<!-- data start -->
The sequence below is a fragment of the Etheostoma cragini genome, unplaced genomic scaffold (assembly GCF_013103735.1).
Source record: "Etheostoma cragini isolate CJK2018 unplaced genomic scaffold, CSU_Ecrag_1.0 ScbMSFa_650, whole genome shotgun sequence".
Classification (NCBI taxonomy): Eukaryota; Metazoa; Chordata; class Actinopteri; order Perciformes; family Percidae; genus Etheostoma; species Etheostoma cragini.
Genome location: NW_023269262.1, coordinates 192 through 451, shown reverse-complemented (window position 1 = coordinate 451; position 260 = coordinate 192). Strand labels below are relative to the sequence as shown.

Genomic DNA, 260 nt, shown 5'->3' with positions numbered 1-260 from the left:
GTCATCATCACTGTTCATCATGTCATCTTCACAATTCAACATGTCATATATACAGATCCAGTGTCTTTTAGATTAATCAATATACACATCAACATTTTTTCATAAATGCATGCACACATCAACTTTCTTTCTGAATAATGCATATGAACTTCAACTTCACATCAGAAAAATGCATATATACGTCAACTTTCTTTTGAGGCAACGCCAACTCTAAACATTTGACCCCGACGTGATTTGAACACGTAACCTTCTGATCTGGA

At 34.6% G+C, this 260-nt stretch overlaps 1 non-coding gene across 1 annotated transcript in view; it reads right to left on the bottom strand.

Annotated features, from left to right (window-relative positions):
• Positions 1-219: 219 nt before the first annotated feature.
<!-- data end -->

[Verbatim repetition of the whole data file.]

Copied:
The sequence below is a fragment of the Etheostoma cragini genome, unplaced genomic scaffold (assembly GCF_013103735.1).
Source record: "Etheostoma cragini isolate CJK2018 unplaced genomic scaffold, CSU_Ecrag_1.0 ScbMSFa_650, whole genome shotgun sequence".
Classification (NCBI taxonomy): Eukaryota; Metazoa; Chordata; class Actinopteri; order Perciformes; family Percidae; genus Etheostoma; species Etheostoma cragini.
Genome location: NW_023269262.1, coordinates 192 through 451, shown reverse-complemented (window position 1 = coordinate 451; position 260 = coordinate 192). Strand labels below are relative to the sequence as shown.

Genomic DNA, 260 nt, shown 5'->3' with positions numbered 1-260 from the left:
GTCATCATCACTGTTCATCATGTCATCTTCACAATTCAACATGTCATATATACAGATCCAGTGTCTTTTAGATTAATCAATATACACATCAACATTTTTTCATAAATGCATGCACACATCAACTTTCTTTCTGAATAATGCATATGAACTTCAACTTCACATCAGAAAAATGCATATATACGTCAACTTTCTTTTGAGGCAACGCCAACTCTAAACATTTGACCCCGACGTGATTTGAACACGTAACCTTCTGATCTGGA

At 34.6% G+C, this 260-nt stretch overlaps 1 non-coding gene across 1 annotated transcript in view; it reads right to left on the bottom strand.

Annotated features, from left to right (window-relative positions):
• Positions 1-219: 219 nt before the first annotated feature.